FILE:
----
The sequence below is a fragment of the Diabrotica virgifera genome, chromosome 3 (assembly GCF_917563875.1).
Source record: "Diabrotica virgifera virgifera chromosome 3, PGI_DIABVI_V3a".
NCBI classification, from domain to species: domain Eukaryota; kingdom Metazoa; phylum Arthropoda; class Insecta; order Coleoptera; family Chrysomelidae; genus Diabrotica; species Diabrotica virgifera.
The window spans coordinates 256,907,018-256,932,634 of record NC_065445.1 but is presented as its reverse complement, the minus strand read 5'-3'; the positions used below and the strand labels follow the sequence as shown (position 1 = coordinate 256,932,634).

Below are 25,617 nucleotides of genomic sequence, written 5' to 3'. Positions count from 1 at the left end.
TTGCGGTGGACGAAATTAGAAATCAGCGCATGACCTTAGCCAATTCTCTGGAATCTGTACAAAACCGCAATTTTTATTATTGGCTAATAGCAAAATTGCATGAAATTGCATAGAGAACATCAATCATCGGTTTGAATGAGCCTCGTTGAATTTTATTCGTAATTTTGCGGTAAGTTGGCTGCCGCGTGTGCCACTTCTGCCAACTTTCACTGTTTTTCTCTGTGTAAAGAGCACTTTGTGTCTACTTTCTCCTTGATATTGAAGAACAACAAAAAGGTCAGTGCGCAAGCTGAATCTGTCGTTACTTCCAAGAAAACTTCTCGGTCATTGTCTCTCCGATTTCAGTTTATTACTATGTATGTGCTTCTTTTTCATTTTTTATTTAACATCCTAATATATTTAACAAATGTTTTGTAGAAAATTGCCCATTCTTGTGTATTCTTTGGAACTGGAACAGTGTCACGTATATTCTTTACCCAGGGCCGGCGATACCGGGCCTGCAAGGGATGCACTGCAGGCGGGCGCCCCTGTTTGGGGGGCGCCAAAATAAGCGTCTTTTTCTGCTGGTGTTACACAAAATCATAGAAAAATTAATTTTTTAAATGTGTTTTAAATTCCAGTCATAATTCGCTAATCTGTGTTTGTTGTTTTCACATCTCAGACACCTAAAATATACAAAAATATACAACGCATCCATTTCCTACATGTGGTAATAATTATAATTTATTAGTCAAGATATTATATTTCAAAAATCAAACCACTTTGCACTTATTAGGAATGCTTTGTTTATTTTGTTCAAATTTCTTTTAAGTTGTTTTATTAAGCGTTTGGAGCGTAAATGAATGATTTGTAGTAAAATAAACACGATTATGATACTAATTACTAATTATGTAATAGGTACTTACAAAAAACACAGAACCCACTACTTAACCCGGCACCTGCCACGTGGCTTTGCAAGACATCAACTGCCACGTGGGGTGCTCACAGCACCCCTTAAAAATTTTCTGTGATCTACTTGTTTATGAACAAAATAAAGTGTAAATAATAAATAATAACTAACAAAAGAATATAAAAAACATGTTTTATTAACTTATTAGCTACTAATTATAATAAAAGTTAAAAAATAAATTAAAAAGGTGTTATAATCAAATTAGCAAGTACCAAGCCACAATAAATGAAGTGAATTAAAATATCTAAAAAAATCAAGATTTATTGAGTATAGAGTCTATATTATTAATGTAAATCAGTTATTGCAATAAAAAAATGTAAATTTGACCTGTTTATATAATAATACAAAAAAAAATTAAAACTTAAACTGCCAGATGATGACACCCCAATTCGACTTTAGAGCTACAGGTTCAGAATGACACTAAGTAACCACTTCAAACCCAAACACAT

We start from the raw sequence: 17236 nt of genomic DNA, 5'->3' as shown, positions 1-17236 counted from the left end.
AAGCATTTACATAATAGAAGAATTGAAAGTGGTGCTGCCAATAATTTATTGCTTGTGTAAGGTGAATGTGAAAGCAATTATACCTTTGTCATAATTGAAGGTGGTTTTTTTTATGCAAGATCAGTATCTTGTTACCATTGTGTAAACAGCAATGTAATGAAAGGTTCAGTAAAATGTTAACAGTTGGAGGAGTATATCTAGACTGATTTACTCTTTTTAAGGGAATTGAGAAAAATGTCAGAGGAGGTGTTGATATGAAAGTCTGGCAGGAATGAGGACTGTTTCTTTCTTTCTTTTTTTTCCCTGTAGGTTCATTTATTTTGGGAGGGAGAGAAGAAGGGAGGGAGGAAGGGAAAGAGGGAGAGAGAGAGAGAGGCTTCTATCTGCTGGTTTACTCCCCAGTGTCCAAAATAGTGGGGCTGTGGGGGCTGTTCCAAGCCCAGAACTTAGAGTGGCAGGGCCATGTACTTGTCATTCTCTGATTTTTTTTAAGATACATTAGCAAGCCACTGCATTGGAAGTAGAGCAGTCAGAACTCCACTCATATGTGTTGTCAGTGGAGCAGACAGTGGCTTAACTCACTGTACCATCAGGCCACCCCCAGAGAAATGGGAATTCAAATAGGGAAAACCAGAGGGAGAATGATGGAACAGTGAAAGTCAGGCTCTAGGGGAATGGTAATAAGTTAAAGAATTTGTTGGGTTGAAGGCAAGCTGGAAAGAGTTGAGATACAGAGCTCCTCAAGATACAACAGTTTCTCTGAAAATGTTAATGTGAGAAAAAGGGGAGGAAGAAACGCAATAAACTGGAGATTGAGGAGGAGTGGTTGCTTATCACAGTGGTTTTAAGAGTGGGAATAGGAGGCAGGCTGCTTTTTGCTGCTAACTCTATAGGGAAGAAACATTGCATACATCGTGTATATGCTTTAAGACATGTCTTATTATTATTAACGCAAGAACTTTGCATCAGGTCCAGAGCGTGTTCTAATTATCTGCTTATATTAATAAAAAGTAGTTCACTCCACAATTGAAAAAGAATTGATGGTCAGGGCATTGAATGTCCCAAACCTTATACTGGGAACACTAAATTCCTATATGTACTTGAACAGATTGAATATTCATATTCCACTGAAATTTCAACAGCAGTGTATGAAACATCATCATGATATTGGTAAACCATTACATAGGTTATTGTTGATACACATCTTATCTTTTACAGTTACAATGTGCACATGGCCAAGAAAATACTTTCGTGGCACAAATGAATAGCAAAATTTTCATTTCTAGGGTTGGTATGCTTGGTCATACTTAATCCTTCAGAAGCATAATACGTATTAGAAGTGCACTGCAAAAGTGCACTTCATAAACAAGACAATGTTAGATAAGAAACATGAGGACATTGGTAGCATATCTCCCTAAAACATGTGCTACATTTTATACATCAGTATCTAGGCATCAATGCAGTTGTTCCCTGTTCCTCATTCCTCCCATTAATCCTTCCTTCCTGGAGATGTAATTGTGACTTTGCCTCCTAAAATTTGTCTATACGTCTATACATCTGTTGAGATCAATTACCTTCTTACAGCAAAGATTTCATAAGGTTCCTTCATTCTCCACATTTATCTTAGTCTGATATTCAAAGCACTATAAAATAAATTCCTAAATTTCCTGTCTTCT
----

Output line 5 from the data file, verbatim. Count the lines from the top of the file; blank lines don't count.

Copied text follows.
Below are 25,617 nucleotides of genomic sequence, written 5' to 3'. Positions count from 1 at the left end.